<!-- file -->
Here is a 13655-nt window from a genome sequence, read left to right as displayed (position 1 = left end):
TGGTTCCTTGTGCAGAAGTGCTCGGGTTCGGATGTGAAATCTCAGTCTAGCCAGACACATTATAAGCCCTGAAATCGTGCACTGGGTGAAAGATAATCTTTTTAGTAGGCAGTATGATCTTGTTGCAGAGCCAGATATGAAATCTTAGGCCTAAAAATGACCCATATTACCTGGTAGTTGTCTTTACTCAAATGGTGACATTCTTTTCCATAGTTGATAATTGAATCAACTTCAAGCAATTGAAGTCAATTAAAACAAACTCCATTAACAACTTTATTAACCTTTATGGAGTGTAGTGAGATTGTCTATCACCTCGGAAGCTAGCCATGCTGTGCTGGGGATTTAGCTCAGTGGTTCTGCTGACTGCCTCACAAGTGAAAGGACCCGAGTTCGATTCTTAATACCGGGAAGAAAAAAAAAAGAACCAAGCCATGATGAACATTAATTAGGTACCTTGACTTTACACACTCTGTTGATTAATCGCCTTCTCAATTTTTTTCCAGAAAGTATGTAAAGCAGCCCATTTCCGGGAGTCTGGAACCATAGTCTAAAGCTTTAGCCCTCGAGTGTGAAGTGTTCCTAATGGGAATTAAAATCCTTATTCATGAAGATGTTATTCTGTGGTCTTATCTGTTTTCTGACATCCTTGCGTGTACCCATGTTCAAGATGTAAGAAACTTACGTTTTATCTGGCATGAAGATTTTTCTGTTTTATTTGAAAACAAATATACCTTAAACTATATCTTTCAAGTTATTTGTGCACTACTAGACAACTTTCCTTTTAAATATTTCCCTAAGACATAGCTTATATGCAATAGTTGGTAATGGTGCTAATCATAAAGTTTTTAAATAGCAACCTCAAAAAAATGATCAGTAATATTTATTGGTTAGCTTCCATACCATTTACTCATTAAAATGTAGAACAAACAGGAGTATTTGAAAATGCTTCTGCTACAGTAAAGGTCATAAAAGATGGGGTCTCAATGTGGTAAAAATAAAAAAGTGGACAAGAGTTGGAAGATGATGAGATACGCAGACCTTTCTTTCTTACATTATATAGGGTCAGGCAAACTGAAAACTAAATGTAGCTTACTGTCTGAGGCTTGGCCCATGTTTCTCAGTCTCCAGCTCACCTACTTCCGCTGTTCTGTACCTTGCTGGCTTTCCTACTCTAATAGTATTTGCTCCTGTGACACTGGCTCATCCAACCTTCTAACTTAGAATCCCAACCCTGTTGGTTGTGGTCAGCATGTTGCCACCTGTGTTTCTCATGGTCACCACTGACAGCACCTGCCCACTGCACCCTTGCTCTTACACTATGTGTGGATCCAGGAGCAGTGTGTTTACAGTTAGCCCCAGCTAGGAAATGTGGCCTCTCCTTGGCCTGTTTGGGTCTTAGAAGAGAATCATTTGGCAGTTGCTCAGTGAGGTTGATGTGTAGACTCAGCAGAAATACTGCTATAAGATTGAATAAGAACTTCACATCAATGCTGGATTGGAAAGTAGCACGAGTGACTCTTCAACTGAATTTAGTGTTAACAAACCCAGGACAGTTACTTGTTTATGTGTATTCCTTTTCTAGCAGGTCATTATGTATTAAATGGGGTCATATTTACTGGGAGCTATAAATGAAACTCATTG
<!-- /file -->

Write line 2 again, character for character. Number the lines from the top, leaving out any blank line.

TGGTTCCTTGTGCAGAAGTGCTCGGGTTCGGATGTGAAATCTCAGTCTAGCCAGACACATTATAAGCCCTGAAATCGTGCACTGGGTGAAAGATAATCTTTTTAGTAGGCAGTATGATCTTGTTGCAGAGCCAGATATGAAATCTTAGGCCTAAAAATGACCCATATTACCTGGTAGTTGTCTTTACTCAAATGGTGACATTCTTTTCCATAGTTGATAATTGAATCAACTTCAAGCAATTGAAGTCAATTAAAACAAACTCCATTAACAACTTTATTAACCTTTATGGAGTGTAGTGAGATTGTCTATCACCTCGGAAGCTAGCCATGCTGTGCTGGGGATTTAGCTCAGTGGTTCTGCTGACTGCCTCACAAGTGAAAGGACCCGAGTTCGATTCTTAATACCGGGAAGAAAAAAAAAAGAACCAAGCCATGATGAACATTAATTAGGTACCTTGACTTTACACACTCTGTTGATTAATCGCCTTCTCAATTTTTTTCCAGAAAGTATGTAAAGCAGCCCATTTCCGGGAGTCTGGAACCATAGTCTAAAGCTTTAGCCCTCGAGTGTGAAGTGTTCCTAATGGGAATTAAAATCCTTATTCATGAAGATGTTATTCTGTGGTCTTATCTGTTTTCTGACATCCTTGCGTGTACCCATGTTCAAGATGTAAGAAACTTACGTTTTATCTGGCATGAAGATTTTTCTGTTTTATTTGAAAACAAATATACCTTAAACTATATCTTTCAAGTTATTTGTGCACTACTAGACAACTTTCCTTTTAAATATTTCCCTAAGACATAGCTTATATGCAATAGTTGGTAATGGTGCTAATCATAAAGTTTTTAAATAGCAACCTCAAAAAAATGATCAGTAATATTTATTGGTTAGCTTCCATACCATTTACTCATTAAAATGTAGAACAAACAGGAGTATTTGAAAATGCTTCTGCTACAGTAAAGGTCATAAAAGATGGGGTCTCAATGTGGTAAAAATAAAAAAGTGGACAAGAGTTGGAAGATGATGAGATACGCAGACCTTTCTTTCTTACATTATATAGGGTCAGGCAAACTGAAAACTAAATGTAGCTTACTGTCTGAGGCTTGGCCCATGTTTCTCAGTCTCCAGCTCACCTACTTCCGCTGTTCTGTACCTTGCTGGCTTTCCTACTCTAATAGTATTTGCTCCTGTGACACTGGCTCATCCAACCTTCTAACTTAGAATCCCAACCCTGTTGGTTGTGGTCAGCATGTTGCCACCTGTGTTTCTCATGGTCACCACTGACAGCACCTGCCCACTGCACCCTTGCTCTTACACTATGTGTGGATCCAGGAGCAGTGTGTTTACAGTTAGCCCCAGCTAGGAAATGTGGCCTCTCCTTGGCCTGTTTGGGTCTTAGAAGAGAATCATTTGGCAGTTGCTCAGTGAGGTTGATGTGTAGACTCAGCAGAAATACTGCTATAAGATTGAATAAGAACTTCACATCAATGCTGGATTGGAAAGTAGCACGAGTGACTCTTCAACTGAATTTAGTGTTAACAAACCCAGGACAGTTACTTGTTTATGTGTATTCCTTTTCTAGCAGGTCATTATGTATTAAATGGGGTCATATTTACTGGGAGCTATAAATGAAACTCATTG